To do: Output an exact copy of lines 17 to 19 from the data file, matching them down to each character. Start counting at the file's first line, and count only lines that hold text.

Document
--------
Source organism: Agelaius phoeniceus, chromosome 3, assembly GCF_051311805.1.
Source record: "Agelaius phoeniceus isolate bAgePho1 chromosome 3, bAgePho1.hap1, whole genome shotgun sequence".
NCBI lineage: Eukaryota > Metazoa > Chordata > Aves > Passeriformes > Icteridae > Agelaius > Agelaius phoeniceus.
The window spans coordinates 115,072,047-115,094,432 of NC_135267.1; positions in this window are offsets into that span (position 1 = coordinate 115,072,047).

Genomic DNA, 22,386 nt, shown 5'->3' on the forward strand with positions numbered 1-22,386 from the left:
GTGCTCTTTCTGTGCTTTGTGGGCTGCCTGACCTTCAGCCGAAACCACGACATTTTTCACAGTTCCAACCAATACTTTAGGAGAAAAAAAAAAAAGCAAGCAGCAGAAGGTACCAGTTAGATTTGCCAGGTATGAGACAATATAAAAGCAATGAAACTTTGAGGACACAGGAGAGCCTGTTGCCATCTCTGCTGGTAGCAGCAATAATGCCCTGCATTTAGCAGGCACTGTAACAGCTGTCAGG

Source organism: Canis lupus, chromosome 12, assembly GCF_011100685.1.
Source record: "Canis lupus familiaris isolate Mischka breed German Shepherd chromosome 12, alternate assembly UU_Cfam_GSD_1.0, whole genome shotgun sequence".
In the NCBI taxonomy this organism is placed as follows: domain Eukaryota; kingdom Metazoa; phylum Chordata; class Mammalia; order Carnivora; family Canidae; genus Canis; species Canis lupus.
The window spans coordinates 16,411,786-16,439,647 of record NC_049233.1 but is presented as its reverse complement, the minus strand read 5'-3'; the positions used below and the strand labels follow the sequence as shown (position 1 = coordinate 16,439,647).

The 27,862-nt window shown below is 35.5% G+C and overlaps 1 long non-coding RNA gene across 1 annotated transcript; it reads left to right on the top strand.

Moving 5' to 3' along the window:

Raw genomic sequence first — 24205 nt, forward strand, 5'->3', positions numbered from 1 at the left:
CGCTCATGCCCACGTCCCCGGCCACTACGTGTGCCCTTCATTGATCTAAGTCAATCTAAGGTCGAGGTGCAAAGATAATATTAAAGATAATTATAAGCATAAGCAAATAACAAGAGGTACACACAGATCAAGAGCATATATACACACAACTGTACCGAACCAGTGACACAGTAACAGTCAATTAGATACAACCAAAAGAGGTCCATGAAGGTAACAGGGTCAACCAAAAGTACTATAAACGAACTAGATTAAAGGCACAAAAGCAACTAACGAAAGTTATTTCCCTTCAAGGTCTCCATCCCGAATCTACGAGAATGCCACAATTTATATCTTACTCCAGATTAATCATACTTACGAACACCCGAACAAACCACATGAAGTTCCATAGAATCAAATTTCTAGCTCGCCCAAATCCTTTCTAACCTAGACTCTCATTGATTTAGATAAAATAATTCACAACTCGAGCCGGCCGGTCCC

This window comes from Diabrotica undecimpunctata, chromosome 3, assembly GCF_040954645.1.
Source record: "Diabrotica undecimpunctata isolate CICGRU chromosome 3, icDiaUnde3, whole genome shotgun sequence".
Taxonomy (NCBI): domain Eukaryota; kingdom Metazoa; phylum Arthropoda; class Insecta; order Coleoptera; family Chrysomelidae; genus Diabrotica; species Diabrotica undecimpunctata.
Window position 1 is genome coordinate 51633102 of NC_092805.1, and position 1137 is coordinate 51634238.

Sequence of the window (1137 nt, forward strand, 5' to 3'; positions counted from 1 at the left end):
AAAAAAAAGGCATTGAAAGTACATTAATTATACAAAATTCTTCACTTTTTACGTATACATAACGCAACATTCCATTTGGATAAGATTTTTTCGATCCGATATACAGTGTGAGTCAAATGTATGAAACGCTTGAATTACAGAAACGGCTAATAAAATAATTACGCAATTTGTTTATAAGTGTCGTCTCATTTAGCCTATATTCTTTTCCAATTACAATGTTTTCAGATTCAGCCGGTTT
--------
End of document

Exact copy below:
Taxonomy (NCBI): domain Eukaryota; kingdom Metazoa; phylum Arthropoda; class Insecta; order Coleoptera; family Chrysomelidae; genus Diabrotica; species Diabrotica undecimpunctata.
Window position 1 is genome coordinate 51633102 of NC_092805.1, and position 1137 is coordinate 51634238.

Sequence of the window (1137 nt, forward strand, 5' to 3'; positions counted from 1 at the left end):